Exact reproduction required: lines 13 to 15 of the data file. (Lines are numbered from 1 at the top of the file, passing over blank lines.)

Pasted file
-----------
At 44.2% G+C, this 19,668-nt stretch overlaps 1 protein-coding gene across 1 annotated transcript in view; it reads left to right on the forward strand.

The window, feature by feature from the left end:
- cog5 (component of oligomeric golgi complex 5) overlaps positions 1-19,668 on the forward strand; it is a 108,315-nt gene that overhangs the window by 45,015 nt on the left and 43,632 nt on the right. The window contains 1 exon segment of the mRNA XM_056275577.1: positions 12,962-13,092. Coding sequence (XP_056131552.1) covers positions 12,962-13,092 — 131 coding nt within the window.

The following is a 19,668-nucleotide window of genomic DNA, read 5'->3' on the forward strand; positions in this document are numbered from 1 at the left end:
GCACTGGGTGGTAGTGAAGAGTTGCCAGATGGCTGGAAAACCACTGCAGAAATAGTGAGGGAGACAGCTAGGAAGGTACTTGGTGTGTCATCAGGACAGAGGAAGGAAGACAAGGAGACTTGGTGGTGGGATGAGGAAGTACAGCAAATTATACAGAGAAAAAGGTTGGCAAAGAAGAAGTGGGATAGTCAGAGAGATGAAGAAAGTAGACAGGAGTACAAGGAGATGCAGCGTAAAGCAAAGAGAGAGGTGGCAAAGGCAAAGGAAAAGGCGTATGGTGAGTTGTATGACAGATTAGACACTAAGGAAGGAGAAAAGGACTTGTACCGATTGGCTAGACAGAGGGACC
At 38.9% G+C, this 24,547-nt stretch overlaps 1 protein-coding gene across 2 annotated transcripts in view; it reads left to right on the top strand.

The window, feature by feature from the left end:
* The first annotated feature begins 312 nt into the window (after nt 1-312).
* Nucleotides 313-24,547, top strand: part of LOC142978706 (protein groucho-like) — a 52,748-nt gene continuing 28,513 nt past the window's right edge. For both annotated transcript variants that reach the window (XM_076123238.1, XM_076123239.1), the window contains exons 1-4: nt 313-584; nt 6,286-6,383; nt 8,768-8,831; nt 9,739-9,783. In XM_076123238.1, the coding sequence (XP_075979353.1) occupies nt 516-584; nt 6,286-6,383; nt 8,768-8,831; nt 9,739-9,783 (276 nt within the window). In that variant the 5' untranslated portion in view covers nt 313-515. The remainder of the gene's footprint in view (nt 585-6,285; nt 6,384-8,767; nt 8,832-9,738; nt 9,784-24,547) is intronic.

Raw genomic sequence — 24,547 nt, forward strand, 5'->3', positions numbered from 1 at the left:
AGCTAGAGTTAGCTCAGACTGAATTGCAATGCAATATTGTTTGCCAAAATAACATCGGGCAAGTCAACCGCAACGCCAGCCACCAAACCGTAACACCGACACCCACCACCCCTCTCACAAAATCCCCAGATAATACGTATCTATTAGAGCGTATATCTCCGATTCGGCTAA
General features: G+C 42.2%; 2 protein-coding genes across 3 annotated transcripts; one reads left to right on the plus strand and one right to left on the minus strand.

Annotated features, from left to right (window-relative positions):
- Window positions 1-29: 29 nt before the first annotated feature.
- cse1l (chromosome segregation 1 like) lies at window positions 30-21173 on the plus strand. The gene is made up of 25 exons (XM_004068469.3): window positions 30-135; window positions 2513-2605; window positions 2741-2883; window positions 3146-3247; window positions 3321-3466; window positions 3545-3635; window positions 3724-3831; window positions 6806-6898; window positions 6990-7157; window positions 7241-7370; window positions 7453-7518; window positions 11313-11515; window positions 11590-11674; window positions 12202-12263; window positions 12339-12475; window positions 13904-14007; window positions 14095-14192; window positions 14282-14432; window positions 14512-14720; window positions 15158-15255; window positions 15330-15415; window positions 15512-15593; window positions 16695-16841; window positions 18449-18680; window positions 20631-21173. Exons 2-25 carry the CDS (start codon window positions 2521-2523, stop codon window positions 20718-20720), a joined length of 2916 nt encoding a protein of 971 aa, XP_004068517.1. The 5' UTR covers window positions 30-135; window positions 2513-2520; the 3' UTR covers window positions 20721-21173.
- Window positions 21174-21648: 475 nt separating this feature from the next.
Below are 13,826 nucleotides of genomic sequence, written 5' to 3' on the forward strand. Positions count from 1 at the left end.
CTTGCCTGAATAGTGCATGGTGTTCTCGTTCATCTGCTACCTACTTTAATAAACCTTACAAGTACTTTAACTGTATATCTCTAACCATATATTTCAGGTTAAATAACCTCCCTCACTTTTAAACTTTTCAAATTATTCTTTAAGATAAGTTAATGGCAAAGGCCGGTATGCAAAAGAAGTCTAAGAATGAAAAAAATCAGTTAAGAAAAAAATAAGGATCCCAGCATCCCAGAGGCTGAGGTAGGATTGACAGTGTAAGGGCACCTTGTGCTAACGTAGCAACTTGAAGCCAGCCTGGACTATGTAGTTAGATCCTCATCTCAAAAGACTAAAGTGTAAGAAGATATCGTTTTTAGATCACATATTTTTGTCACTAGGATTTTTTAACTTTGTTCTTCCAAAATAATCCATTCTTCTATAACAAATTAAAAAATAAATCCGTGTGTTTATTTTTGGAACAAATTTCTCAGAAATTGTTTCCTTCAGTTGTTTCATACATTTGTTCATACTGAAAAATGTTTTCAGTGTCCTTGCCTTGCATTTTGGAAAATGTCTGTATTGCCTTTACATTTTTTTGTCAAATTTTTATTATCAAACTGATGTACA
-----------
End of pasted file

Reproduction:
Annotated features, from left to right (window-relative positions):
- Window positions 1-29: 29 nt before the first annotated feature.
- cse1l (chromosome segregation 1 like) lies at window positions 30-21173 on the plus strand. The gene is made up of 25 exons (XM_004068469.3): window positions 30-135; window positions 2513-2605; window positions 2741-2883; window positions 3146-3247; window positions 3321-3466; window positions 3545-3635; window positions 3724-3831; window positions 6806-6898; window positions 6990-7157; window positions 7241-7370; window positions 7453-7518; window positions 11313-11515; window positions 11590-11674; window positions 12202-12263; window positions 12339-12475; window positions 13904-14007; window positions 14095-14192; window positions 14282-14432; window positions 14512-14720; window positions 15158-15255; window positions 15330-15415; window positions 15512-15593; window positions 16695-16841; window positions 18449-18680; window positions 20631-21173. Exons 2-25 carry the CDS (start codon window positions 2521-2523, stop codon window positions 20718-20720), a joined length of 2916 nt encoding a protein of 971 aa, XP_004068517.1. The 5' UTR covers window positions 30-135; window positions 2513-2520; the 3' UTR covers window positions 20721-21173.